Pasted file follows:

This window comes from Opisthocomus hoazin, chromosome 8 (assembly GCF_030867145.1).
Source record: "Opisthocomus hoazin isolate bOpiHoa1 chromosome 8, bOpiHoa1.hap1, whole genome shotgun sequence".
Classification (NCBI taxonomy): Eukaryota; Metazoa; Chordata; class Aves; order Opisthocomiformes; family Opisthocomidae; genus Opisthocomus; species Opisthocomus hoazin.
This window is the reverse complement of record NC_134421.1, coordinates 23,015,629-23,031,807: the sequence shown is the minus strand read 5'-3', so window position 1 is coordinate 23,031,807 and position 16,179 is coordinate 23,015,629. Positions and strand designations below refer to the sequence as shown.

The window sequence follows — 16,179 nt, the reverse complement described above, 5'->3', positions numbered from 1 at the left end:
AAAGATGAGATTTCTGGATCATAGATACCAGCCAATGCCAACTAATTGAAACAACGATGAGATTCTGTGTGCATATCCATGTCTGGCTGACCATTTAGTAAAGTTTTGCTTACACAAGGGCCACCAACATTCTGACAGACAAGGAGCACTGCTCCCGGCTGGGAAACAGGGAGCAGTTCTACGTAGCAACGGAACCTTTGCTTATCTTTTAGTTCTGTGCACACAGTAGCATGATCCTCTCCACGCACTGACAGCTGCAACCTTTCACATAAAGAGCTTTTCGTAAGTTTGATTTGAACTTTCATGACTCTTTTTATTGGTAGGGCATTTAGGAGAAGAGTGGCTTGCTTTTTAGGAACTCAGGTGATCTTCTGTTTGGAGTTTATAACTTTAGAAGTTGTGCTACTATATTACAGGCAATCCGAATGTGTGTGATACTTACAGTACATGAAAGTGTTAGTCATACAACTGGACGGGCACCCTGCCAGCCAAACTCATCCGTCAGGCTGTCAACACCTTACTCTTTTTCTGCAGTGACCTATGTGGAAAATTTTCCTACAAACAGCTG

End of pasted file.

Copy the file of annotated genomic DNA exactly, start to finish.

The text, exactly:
This window comes from Opisthocomus hoazin, chromosome 8 (assembly GCF_030867145.1).
Source record: "Opisthocomus hoazin isolate bOpiHoa1 chromosome 8, bOpiHoa1.hap1, whole genome shotgun sequence".
Classification (NCBI taxonomy): Eukaryota; Metazoa; Chordata; class Aves; order Opisthocomiformes; family Opisthocomidae; genus Opisthocomus; species Opisthocomus hoazin.
This window is the reverse complement of record NC_134421.1, coordinates 23,015,629-23,031,807: the sequence shown is the minus strand read 5'-3', so window position 1 is coordinate 23,031,807 and position 16,179 is coordinate 23,015,629. Positions and strand designations below refer to the sequence as shown.

The window sequence follows — 16,179 nt, the reverse complement described above, 5'->3', positions numbered from 1 at the left end:
AAAGATGAGATTTCTGGATCATAGATACCAGCCAATGCCAACTAATTGAAACAACGATGAGATTCTGTGTGCATATCCATGTCTGGCTGACCATTTAGTAAAGTTTTGCTTACACAAGGGCCACCAACATTCTGACAGACAAGGAGCACTGCTCCCGGCTGGGAAACAGGGAGCAGTTCTACGTAGCAACGGAACCTTTGCTTATCTTTTAGTTCTGTGCACACAGTAGCATGATCCTCTCCACGCACTGACAGCTGCAACCTTTCACATAAAGAGCTTTTCGTAAGTTTGATTTGAACTTTCATGACTCTTTTTATTGGTAGGGCATTTAGGAGAAGAGTGGCTTGCTTTTTAGGAACTCAGGTGATCTTCTGTTTGGAGTTTATAACTTTAGAAGTTGTGCTACTATATTACAGGCAATCCGAATGTGTGTGATACTTACAGTACATGAAAGTGTTAGTCATACAACTGGACGGGCACCCTGCCAGCCAAACTCATCCGTCAGGCTGTCAACACCTTACTCTTTTTCTGCAGTGACCTATGTGGAAAATTTTCCTACAAACAGCTG